Despite the talk of doom and gloom for an Israel that continued to "occupy" the heart of the ancient Jewish homeland and guaranteed its security by ensuring that no hostile army could set foot on the western bank of the Jordan River, those predictions were proven wrong.
Rather than being swamped by a demographic problem that (thanks to Jewish population growth and Arab emigration) was nowhere near as serious as many thought or subjected to a South Africa-style isolation campaign that broke its ability to go on, Israel has continued to thrive. It now has a First World economy and is a regional military superpower that counts several formerly hostile Arab and Muslim states as allies and strategic partners--developments that were unimaginable when the "occupation" began.
How was that possible?
For one thing, the perennial belief on the part of the foreign-policy establishment that "solving" the Palestinian problem was the key to dealing with all of America's problems in the Middle East was completely wrong. Even if the Palestinians got everything they wanted, which basically means Israel ceasing to exist, it wouldn't do a thing to deal with Islamist terrorism in the region or Iran's quest for regional hegemony.
First Egypt in 1979, then Jordan in 1994, and in 2020, as a result of the Trump administration's Abraham Accords, other Arab and Muslim states realized that allowing themselves to continue being held hostage to Palestinian intransigence was madness that did nothing to help their countries.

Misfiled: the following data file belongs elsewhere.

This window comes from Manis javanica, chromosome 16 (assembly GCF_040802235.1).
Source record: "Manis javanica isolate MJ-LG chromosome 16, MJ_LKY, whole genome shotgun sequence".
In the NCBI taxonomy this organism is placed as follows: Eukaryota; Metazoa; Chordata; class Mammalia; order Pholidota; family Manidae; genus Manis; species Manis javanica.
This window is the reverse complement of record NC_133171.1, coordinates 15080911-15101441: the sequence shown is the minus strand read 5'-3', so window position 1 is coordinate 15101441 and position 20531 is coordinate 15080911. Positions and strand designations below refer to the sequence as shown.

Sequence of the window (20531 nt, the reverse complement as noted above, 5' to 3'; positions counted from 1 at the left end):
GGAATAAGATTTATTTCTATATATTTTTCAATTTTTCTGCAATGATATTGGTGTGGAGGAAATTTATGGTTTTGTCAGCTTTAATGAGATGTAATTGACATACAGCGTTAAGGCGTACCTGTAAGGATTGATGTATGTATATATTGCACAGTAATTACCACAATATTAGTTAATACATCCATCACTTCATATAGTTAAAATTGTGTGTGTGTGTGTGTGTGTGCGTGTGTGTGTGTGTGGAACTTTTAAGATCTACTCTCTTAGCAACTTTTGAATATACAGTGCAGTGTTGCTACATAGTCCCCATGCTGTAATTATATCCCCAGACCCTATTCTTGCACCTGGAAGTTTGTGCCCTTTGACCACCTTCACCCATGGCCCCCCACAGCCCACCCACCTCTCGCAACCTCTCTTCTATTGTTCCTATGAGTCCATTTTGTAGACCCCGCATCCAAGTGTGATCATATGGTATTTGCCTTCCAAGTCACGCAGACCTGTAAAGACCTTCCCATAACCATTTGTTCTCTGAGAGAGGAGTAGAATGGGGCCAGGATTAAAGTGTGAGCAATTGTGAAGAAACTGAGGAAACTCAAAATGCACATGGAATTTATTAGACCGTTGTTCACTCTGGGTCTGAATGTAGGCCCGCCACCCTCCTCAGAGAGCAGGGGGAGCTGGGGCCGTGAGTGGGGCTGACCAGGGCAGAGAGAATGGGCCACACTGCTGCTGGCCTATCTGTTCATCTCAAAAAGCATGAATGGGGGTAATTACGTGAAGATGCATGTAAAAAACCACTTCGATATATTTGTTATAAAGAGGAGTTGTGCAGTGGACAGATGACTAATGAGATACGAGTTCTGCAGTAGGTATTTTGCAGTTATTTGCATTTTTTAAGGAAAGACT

And as unpleasant as the task of dealing with terrorism in the territories continues to be, it is not so onerous as to prevent Israel from becoming a relatively prosperous and strong nation.
The same is true for having to suffer the existence of a terrorist enclave on Israel's southern flank. It's a problem that remains expensive and frustrating. But it's not so difficult as to inflict anything but superficial damage to Israel's economy or security.
That's doubly frustrating for those American governments that have always wrongly viewed the conflict with the Palestinians as a territorial dispute that could be solved by compromise. Even former President Donald Trump, who led the most pro-Israel administration to date, harbored delusions about being able to broker the "deal of the century."
But that was no more true for the former real estate mogul than it was for Jimmy Carter and Bill Clinton, George W. Bush or Barack Obama.
They all failed because the conflict is not about real estate or the result of misunderstandings to be overcome with reason and compromise. The Jews have been agreeing to compromises for decades, including the 1947 U.N. Partition Plan and the 1993 Oslo Accords, and subsequent offers of Palestinian statehood made by Ehud Barak and Ehud Olmert.
But each such effort has failed for one reason: The century-old Palestinian war on Zionism is a zero-sum game. The Palestinian goal isn't a state alongside Israel of one size or another. It's the destruction of Israel, period.
Once that becomes clear, then learning to live with the anomalous situations in Judea, Samaria and Gaza isn't that hard to understand.
In a war in which one side cannot be appeased by anything short of their opponent's complete destruction, compromise is impossible. Just as important, total war solutions employed to end conflicts in other parts of the world are not available to Israel. The Jewish state has no appetite for unleashing mass devastation on the other side's population and wouldn't be permitted by its allies and international opinion to do so.
That doesn't satisfy Israelis who want an end to the Gaza terrorist nightmare or Americans who cling to myths about "land for peace."
The conflict will end when the Palestinians finally admit defeat and acknowledge that Israel is the victor in their long struggle. Since Israel can't do what is necessary to convince them of the futility of their struggle to erase the history of the last century, for the foreseeable future, maintaining the status quo is the best anyone can hope for.
Originally published at JNS.org - reposted with permission.